There was a significant difference (P<0.05) for germination percentage with regards to the interactions of water regime x plant density x variety x time interaction. Overall, across the water regimes and plant densities (Figure 3A- F), Gadra had the lowest germination (28.30%) and Malelani the highest germination (98.80%). Similarly, under the two water regimes irrigated (Figure 3A- C) and rain-fed (Figure 3D-F), Malelani had the highest germination (98.80%) and Gadra the lowest germination percentage (31.70%). Medium density (Figure 3B & E) had the highest germination % (93.20%) while high density (Figure 3C & F) had the lowest germination percentage (74.30%). With respect to variety Mtata and Malelani showed the highest seed germination (88.50%) while Gadra showed the lowest germination (78.70%).
Germination Velocity Index (GVI) showed that there was a significant difference (P<0.05) for the interaction of water regime x plant density x variety (Figure 4). Overall, the mean GVI for the dry bean varieties were 2.57, 2.47 and 2.57 for Malelani, Mtata and Gadra respectively (Figure 3 & 4). Germination Velocity Index showed that seeds harvested from maternal plants grown under irrigated conditions had higher GVI compared to under rain-fed conditions. Medium planting density had the highest GVI (3.56) relative to low planting density (2.51) and high planting density (2.19).
There were significant differences (P=0.01) observed for the Mean Germination Time (MGT) for the interaction of water regime x plant density x variety. Gadra had the lowest MGT respectively to Mtata and Malelani, Malelani (0.44 days) > Mtata (0.42 days) > Gadra (0.36 days). Under irrigation, MGT was lower (0.35 days) relative to when dry beans were grown under rain-fed conditions (0.39 days). For three plant densities MGT was observed to be higher under high density (high density (0.42 days) >, medium density (0.4 days) >, and low density (0.38 days). Across all treatment combinations, Malelani under irrigation, and medium density had the highest MGT, and the lowest MGT was seen for Malelani under low density under irrigated conditions (Figure 5).
An interaction of plant density and cultivar had significant effect (P=0.041) on dry bean seed moisture content. Planted under the low-density treatment had the lowest seed moisture content (9.90%) relative to high (10.10%) and medium (10.20%). There was no significant difference (P > 0.05) between the three dry bean varieties Gadra (10.00%), Malelani (10.10%), and Mtata (10.00%). The treatment combination of variety (Malelani) and medium plant density had the highest seed moisture content compared to the low and high plant densities. Overall Mtata variety under high plant density showed highest grain moisture (Figure 6).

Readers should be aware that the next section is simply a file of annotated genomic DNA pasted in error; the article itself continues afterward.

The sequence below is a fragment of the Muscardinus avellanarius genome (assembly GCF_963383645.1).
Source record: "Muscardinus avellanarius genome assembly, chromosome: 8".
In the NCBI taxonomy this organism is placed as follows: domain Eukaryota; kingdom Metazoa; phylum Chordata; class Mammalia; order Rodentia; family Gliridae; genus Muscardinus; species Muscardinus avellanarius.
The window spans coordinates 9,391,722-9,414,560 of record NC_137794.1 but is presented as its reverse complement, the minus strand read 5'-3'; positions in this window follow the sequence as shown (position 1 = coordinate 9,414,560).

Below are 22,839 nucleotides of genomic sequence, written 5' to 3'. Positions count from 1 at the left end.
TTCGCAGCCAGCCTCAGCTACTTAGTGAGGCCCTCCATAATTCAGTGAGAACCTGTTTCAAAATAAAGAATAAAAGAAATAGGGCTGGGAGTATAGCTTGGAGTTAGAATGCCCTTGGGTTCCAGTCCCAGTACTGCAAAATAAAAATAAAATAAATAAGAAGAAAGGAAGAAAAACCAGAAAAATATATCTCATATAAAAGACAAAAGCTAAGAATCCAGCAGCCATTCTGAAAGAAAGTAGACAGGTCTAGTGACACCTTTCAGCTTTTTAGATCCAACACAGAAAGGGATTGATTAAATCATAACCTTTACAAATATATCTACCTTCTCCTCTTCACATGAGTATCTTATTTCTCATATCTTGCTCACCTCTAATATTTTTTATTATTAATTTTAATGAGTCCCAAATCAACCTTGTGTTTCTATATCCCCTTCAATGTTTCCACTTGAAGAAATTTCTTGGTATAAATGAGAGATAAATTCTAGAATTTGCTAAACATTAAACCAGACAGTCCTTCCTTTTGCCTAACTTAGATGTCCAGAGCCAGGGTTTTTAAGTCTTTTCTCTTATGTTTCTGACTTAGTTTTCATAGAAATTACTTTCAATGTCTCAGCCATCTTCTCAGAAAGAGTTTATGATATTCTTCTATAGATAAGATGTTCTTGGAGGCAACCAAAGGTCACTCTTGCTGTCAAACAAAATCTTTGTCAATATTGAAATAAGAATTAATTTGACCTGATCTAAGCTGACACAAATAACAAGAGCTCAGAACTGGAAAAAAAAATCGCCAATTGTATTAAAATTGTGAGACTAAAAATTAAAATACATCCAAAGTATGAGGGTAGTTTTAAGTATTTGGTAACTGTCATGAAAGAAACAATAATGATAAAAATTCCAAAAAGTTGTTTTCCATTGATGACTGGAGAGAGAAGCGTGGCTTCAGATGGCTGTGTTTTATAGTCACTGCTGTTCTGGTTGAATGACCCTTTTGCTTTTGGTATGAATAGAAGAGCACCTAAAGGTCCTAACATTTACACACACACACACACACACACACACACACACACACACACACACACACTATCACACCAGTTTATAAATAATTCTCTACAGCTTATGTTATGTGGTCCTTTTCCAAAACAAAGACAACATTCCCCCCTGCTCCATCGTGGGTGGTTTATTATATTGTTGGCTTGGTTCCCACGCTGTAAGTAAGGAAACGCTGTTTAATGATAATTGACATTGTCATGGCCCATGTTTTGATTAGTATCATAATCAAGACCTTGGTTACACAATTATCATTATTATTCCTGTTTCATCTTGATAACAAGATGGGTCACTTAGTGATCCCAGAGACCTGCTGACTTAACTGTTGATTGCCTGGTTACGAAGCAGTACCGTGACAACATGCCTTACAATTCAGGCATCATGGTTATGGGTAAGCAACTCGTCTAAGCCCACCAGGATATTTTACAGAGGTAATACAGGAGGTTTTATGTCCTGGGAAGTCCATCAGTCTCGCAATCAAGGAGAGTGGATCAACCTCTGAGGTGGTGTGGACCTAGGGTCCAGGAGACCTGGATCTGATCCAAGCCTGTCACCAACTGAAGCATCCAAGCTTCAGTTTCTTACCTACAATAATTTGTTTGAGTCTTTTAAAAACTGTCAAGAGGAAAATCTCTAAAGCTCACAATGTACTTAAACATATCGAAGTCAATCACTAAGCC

There were highly significant differences (P=0.001) observed for the seed water activity for the interaction of water regime x variety (Appendix G). Seeds harvested from maternal plants grown under irrigated conditions had the lowest water activity (0.52) when compared with rain fed field (0.54) (Figure 7). The treatment combination of variety x water regime, seeds of Mtata harvested under rain-fed conditions had the highest water activity relative to irrigated field. While Gadra under irrigated conditions had the lowest water activity (Figure 7).
Significant differences (P<0.05) were observed under pre-planting and post planting germination results among the dry bean seeds varieties. This confirms that studied dry bean seed varieties had an influence on the subsequent seed quality. This could because of the genetic differences amongst the dry bean seed varieties . Initially, Mtata variety had the highest percentage seed germination but Malelani had the highest percentage germination post-planting. This shows that subsequent dry bean seed quality was affected environmental factors due to maternal plant .
Seeds produced under rain-fed conditions had high germination percentage over a short period. Germination velocity index was higher under rain-fed conditions when compared with under irrigated conditions. Mean germination time was lower under rain-fed conditions meaning that the subsequent seeds were able to germinate faster than those from the irrigated trial. This could suggest that limited water availability subsequent seed quality could actually be enhanced . Under water limited conditions, adaptable seed will aim to germinate and establish quickly to take advantage of available water . It could be that the reduction in pod number and average seed number per pod under water stress conditions helps maintain seed integrity with regards to seed quality . It was observed also that under the lower plant densities the seed quality indices were low. This implies that planting dry bean under low plant density has no favourable gain on seed quality but only on grain yield.
In the present study, subsequent dry bean seed quality varied among different management practices. Mtata, Malelani and Gadra dry bean varieties varied in their responses to the varied agronomic conditions. Seed germination, GVI, and MGT were favourable under rain-fed conditions. This implies that dry bean seed can be grown under rainfed conditions for the purposes of seed without adverse effects on the quality (germination and vigour) of the seed. The study also highlights the importance of the correct combination of management practices in which the maternal plants are exposed for good quality seeds.
The Water Research Commission of South Africa is acknowledged for funding this research through WRC Project No. K5 /2274//4 "Determining water use of indigenous grain and legume food crops”. The Agricultural Research Council of South Africa is also acknowledged.